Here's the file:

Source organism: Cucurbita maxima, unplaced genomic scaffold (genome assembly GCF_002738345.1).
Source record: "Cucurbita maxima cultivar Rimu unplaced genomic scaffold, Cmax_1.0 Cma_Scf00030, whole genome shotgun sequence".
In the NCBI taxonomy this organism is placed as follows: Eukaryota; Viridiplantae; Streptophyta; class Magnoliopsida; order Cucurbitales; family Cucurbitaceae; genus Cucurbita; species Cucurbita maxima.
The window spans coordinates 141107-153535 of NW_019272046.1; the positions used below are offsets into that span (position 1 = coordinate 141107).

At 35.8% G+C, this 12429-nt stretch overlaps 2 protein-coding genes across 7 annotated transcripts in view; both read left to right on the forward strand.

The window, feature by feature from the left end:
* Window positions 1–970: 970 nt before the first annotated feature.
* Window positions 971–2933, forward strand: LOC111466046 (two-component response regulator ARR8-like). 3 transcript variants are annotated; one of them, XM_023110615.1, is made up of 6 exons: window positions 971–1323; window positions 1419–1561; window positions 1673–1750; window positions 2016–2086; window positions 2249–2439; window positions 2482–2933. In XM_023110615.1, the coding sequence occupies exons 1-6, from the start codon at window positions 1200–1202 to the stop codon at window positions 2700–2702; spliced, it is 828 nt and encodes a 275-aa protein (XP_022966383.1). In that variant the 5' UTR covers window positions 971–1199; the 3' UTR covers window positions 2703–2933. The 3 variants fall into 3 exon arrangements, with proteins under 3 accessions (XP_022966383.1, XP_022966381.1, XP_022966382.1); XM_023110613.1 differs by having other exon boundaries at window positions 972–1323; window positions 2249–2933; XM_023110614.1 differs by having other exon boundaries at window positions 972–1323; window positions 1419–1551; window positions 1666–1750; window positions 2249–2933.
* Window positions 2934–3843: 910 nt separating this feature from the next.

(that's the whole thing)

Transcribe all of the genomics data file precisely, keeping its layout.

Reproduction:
Source organism: Cucurbita maxima, unplaced genomic scaffold (genome assembly GCF_002738345.1).
Source record: "Cucurbita maxima cultivar Rimu unplaced genomic scaffold, Cmax_1.0 Cma_Scf00030, whole genome shotgun sequence".
In the NCBI taxonomy this organism is placed as follows: Eukaryota; Viridiplantae; Streptophyta; class Magnoliopsida; order Cucurbitales; family Cucurbitaceae; genus Cucurbita; species Cucurbita maxima.
The window spans coordinates 141107-153535 of NW_019272046.1; the positions used below are offsets into that span (position 1 = coordinate 141107).

At 35.8% G+C, this 12429-nt stretch overlaps 2 protein-coding genes across 7 annotated transcripts in view; both read left to right on the forward strand.

The window, feature by feature from the left end:
* Window positions 1–970: 970 nt before the first annotated feature.
* Window positions 971–2933, forward strand: LOC111466046 (two-component response regulator ARR8-like). 3 transcript variants are annotated; one of them, XM_023110615.1, is made up of 6 exons: window positions 971–1323; window positions 1419–1561; window positions 1673–1750; window positions 2016–2086; window positions 2249–2439; window positions 2482–2933. In XM_023110615.1, the coding sequence occupies exons 1-6, from the start codon at window positions 1200–1202 to the stop codon at window positions 2700–2702; spliced, it is 828 nt and encodes a 275-aa protein (XP_022966383.1). In that variant the 5' UTR covers window positions 971–1199; the 3' UTR covers window positions 2703–2933. The 3 variants fall into 3 exon arrangements, with proteins under 3 accessions (XP_022966383.1, XP_022966381.1, XP_022966382.1); XM_023110613.1 differs by having other exon boundaries at window positions 972–1323; window positions 2249–2933; XM_023110614.1 differs by having other exon boundaries at window positions 972–1323; window positions 1419–1551; window positions 1666–1750; window positions 2249–2933.
* Window positions 2934–3843: 910 nt separating this feature from the next.